The pre-examination is a way more extensive examination of your eyes, and you’re required to be off-contact lenses for 5-7 days before. Besides obvious things like your actual eye sight, your eye pressure is tested and a whole bunch of things I don’t even know when they mean. For one of the tests you will be given anaesthetic eye drops and pupil dialating eye drops, which feels insanely weird but not painful. The dialated pupils lasted almost half a day for me, I looked like a drugged owl and sat in a dark room for the rest of the day – didn’t see that one coming! So take that into count when you book your pre-exam.

The estimated cost for everything would be around 3200€, my doctor said, and the estimation was correct (edited later). The cost per eye was 1450€, plus the cost for the pre-exam and medications.

The surgery

Just like with the pre-exam, you’re not allowed to wear contact lenses for one week prior to the procedure. Lenses can change the shape of the cornea and we don’t want that.

About wearing make-up, my doctor said just on the day of the surgery I shouldn’t wear any. I guess also before it’s good to stay off maybe a day or two, just to make sure your eyes are properly cleaned from all possible remains.

Make sure to take someone along who will make sure you get home safe after the procedure. I was told to book about 2 hours for the day of the surgery, even though the actual time in the operation room will be less than 20 minutes.

The nurse assigned to assist in my surgery was the kindest person ever and I am still so grateful for her being there. The night before the surgery I started to get a bit nervous in addition to my anticipation of vision, but she gave me some fancy pink drugs that made me feel a bit tipsy, so that was taken care of. She explained again what was going to happen and that she’d be there all the time holding my hand and making sure the doc was doing a good job.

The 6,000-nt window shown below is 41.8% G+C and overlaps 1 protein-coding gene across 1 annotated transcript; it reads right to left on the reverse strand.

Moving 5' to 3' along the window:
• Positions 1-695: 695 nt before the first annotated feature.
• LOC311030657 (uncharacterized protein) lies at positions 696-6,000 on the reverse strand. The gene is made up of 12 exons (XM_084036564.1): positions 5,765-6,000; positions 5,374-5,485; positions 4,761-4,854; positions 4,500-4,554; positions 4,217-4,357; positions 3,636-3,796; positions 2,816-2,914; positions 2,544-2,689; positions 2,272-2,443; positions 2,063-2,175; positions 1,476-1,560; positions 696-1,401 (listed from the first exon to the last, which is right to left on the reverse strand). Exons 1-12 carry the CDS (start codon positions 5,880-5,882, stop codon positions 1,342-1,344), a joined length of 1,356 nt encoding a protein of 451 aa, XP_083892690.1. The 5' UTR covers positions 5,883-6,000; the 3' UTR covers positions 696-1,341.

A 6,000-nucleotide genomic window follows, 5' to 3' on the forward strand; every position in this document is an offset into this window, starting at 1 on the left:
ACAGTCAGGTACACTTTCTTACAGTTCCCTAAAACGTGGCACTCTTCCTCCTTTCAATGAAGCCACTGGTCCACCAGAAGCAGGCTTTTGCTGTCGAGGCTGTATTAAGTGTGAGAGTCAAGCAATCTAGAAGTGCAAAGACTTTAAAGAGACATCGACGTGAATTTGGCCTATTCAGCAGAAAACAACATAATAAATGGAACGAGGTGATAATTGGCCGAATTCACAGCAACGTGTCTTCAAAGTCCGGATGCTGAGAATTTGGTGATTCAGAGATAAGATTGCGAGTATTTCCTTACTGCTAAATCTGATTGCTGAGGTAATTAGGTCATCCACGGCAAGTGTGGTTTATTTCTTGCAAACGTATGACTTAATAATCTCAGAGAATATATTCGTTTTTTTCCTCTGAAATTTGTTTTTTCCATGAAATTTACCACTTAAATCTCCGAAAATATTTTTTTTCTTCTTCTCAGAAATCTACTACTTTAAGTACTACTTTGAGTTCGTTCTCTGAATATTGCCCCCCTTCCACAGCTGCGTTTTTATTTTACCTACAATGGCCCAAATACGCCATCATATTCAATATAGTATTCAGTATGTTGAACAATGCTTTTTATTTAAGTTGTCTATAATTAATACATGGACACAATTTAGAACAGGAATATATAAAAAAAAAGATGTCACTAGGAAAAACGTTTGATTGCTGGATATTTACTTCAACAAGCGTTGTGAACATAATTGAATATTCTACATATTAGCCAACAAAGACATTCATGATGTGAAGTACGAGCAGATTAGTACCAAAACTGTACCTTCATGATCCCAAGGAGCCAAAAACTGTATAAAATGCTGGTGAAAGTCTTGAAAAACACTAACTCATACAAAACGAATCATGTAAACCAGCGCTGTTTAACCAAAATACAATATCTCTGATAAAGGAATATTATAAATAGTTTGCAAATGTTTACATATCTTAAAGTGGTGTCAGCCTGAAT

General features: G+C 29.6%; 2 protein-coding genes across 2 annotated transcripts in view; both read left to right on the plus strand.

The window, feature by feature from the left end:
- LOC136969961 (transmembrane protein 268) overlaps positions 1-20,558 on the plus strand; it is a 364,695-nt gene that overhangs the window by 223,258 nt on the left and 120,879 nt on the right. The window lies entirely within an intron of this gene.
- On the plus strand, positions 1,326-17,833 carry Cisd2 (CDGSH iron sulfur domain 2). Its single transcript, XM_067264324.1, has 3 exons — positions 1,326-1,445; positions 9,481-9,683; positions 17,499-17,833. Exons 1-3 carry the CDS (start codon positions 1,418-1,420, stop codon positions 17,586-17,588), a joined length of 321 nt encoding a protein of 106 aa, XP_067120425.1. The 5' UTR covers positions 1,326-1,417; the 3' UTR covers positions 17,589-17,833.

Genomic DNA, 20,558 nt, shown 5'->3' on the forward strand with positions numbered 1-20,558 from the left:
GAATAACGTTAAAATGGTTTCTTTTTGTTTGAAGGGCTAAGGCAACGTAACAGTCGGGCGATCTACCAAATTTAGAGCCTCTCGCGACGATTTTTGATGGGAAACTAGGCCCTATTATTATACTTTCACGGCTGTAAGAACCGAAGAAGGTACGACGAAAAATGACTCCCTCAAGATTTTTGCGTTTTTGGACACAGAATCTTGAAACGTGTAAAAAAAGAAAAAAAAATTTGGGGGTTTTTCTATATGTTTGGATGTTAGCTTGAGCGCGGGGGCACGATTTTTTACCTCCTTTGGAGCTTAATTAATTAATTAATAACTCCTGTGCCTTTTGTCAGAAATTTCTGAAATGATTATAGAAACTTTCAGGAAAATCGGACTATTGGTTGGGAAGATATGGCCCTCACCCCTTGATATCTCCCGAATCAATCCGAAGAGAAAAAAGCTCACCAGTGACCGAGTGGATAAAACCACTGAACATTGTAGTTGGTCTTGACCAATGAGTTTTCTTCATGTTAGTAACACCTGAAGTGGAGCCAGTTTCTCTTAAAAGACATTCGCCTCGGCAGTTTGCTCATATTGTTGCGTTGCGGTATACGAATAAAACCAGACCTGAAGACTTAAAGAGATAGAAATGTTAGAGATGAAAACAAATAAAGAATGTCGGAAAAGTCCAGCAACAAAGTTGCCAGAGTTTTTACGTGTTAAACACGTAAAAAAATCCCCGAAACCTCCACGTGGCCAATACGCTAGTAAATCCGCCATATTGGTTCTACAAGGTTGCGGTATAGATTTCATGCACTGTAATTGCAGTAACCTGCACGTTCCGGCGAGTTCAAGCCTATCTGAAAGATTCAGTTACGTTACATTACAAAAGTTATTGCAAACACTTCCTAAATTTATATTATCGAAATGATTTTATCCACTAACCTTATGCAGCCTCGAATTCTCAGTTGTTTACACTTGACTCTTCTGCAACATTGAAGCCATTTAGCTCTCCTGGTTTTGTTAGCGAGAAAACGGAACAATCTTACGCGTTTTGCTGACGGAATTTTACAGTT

The operation room looked very Star Warsy and a bit intimidating. The SMILE procedure is only around since 2014 pretty much, so all the equipment is basically new. The laser is programmed exactly to your eyes, so that it won’t do anything unless your eye is in the exact right position it needs to be in. You’re given anaesthetic eye drops again and a device that keeps your eye open, so you cannot blink during the procedure. That already sounds way worse than it was, because of the anaesthetic you don’t even notice. Or maybe it was the happy drugs.

I was moved under the laser machine and instructed to look at a green light in front of you as the machine moved closer. To make sure your eye is in place and absolutely still, there is a suction ring on the machine, but honestly I felt absolutely nothing of that. If I hadn’t been told it was there I wouldn’t have even known. I only saw that green light I was told to focus on. Then the laser did it’s job – the procedure is kind of “narrated” by a voice from the machine “suction on” – “laser operating” – “suction off” – really like in those sci-fi movies where a friendly robotic female voice tells you when the space ship doors are unlocked or something. The fancy drugs made that even a tad entertaining. Nurse and doc counted down from 25 seconds, and that was over. The part following was when the surgeon removed the corneal material from my eye, but I also saw nothing. It was a bright white light, that’s all. There was some pressure on the eye as he told me to look left, right and down, but I saw no tools and there was no pain, maybe slight discomfort but that’s to be expected. This took about 5 minutes I was told, happy drugs kinda took away my sense for time. I tried not to think about the time or worry at all, and just let the doctor do his job. Naturally you’re required to remain absolutely still all the time, and basically this is also over before you know it.

After that, they moved on to the left eye, same thing – and I was done. Like I said, less than 20 or even 15 minutes in there and you’re done with the procedure.

Post-surgery